prudence, vigour, and popularity might formerly have prevented, but
which no virtues or abilities were now sufficient to retrieve. He
desired a conference with Langton at Dover; offered to acknowledge him
as primate, to submit to the pope, to restore the exiled clergy, even
to pay them a limited sum as a compensation for the rents of their
confiscated estates. But Langton, perceiving his advantage, was not
satisfied with these concessions: he demanded that full restitution
and reparation should be made to all the clergy; a condition so
exorbitant, that the king, who probably had not the power of
fulfilling it, and who foresaw that this estimation of damages might
amount to an immense sum, finally broke off the conference [b].
[FN [y] M. Paris, p. 159. [z] Ann. Waverl. p. 170. Ann. Marg. p. 14.
[a] M. Paris, p. 162. M. West. p. 270, 271. [b] Ann. Waverl. p.
171.]

[MN 1212.] The next gradation of papal sentences was to absolve
John's subjects from their oaths of fidelity and allegiance, and to
declare every one excommunicated who had any commerce with him in
public or in private; at his table, in his council, or even in private
conversation [c]; and this sentence was accordingly, with all
imaginable solemnity, pronounced against him. But as John still
persevered in his contumacy, there remained nothing but the sentence
of deposition; which, though intimately connected with the former, had
been distinguished from it by the artifice of the court of Rome; and
Innocent determined to dart this last thunderbolt against the
refractory monarch. But as a sentence of this kind required an armed
force to execute it, the pontiff, casting his eyes around, fixed at
last on Philip, King of France, as the person into whose powerful hand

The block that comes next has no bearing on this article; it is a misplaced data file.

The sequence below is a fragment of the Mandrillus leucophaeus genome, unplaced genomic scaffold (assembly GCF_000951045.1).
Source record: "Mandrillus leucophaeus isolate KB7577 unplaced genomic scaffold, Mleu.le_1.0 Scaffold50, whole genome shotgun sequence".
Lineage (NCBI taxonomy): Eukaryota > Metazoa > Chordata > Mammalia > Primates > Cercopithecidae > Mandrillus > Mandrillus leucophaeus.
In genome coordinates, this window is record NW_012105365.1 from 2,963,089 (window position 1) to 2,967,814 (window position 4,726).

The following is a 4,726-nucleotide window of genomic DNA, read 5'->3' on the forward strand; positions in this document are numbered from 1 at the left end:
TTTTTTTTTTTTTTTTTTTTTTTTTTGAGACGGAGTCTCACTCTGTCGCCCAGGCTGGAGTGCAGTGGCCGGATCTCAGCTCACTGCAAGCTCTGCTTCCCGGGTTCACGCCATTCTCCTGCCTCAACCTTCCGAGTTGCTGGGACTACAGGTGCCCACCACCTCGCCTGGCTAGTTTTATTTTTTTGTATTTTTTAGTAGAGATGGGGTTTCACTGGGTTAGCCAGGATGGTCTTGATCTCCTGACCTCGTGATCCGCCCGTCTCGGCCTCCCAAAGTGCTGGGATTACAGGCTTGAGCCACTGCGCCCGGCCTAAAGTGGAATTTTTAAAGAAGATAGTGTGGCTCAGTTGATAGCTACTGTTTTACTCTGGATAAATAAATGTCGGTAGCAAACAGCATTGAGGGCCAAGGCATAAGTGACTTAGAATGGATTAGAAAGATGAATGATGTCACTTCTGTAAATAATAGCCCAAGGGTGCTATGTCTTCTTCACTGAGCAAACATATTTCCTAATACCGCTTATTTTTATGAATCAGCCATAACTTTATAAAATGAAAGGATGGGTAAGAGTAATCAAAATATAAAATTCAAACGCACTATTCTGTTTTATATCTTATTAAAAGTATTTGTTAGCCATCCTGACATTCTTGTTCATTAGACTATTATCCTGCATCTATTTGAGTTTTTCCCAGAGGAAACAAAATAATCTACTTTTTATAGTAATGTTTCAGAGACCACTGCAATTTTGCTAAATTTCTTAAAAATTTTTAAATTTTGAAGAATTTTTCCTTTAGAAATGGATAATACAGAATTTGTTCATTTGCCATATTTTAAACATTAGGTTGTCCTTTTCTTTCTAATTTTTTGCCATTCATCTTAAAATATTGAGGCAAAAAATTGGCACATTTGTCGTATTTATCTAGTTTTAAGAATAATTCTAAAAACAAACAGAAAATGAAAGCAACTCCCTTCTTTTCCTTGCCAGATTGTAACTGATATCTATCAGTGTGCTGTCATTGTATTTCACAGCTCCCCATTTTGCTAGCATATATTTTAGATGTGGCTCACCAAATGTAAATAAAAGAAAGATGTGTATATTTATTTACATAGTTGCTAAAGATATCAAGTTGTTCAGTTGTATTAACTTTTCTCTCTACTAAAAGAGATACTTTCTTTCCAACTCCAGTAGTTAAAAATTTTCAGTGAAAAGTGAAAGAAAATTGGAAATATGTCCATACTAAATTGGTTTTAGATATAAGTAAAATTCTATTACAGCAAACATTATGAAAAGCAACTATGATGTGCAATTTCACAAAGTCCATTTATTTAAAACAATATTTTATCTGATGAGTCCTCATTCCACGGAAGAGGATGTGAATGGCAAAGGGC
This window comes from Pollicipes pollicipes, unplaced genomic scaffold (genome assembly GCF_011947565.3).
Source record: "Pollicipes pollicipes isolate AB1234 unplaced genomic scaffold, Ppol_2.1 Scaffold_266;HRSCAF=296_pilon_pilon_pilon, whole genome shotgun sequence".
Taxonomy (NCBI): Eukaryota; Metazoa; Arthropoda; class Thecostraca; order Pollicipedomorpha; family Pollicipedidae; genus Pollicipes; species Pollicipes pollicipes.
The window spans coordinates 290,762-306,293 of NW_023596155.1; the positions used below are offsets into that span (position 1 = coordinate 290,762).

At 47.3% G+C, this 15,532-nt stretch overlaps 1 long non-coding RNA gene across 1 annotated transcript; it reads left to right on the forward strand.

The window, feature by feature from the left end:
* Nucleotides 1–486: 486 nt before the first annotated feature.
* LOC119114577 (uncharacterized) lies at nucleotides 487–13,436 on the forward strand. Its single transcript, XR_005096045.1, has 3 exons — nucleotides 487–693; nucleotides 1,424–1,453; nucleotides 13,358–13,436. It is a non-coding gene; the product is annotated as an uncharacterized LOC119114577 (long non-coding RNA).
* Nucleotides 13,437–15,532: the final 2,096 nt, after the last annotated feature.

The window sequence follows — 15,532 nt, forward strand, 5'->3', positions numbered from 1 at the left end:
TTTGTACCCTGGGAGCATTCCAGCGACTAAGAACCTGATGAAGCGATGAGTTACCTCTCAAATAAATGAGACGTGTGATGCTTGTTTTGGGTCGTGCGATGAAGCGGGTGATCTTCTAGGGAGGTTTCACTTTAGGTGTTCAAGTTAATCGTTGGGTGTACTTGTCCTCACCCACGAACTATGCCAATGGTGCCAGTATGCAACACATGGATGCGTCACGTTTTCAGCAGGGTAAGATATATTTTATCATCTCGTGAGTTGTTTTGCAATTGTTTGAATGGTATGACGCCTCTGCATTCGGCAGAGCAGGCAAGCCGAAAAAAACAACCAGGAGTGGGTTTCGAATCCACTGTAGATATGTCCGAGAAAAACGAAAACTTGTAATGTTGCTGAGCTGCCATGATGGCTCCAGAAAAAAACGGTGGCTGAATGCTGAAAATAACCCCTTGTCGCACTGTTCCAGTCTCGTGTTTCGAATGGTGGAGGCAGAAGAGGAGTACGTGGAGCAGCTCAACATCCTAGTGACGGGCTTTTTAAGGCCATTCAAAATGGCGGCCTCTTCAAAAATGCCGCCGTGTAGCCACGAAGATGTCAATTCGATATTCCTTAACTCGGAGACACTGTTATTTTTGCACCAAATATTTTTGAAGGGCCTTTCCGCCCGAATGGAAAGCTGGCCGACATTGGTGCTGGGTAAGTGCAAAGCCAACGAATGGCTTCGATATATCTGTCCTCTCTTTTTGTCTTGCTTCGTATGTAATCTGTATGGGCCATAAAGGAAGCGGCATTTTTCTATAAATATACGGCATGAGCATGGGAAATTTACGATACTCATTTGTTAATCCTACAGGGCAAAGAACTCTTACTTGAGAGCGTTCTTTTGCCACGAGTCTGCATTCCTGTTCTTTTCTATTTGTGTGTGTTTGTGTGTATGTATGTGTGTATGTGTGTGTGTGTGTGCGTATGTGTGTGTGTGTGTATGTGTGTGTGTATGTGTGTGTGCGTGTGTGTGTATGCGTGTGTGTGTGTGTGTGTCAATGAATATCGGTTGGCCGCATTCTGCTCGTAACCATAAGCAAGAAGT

he could most properly intrust that weapon, the ultimate resource of
his ghostly authority. And he offered the monarch, besides the
remission of all his sins and endless spiritual benefits, the property
and possession of the kingdom of England, as the reward of his labour
[d].
[FN [c] M. Paris, p. 161. M. West. p. 270. [d] M. Paris, p. 162. M.
West. p. 271.]

[MN 1213.] It was the common concern of all princes to oppose these
exorbitant pretensions of the Roman pontiff, by which they themselves
were rendered vassals, and vassals totally dependent, of the papal
crown: yet even Philip, the most able monarch of the age, was seduced
by present interest, and by the prospect of so tempting a prize, to
accept this liberal offer of the pontiff, and thereby to ratify that
authority which, if he ever opposed its boundless usurpations, might,
next day, tumble him from the throne. He levied a great army;
summoned all the vassals of the crown to attend him at Rouen;
collected a fleet of seventeen hundred vessels, great and small, in
the sea-ports of Normandy and Picardy; and partly from the zealous
spirit of the age, partly from the personal regard universally paid
him, prepared a force, which seemed equal to the greatness of his
enterprise. The king, on the other hand, issued out writs, requiring
the attendance of all his military tenants at Dover, and even of all
able-bodied men, to defend the kingdom in this dangerous extremity. A
great number appeared; and he selected an army of sixty thousand men;
a power invincible, had they been united in affection to their prince,
and animated with a becoming zeal for the defence of their native
country [e]. But the people were swayed by superstition, and regarded



Online LibraryDavid HumeThe History of England, Volume I → online text (page 43 of 57)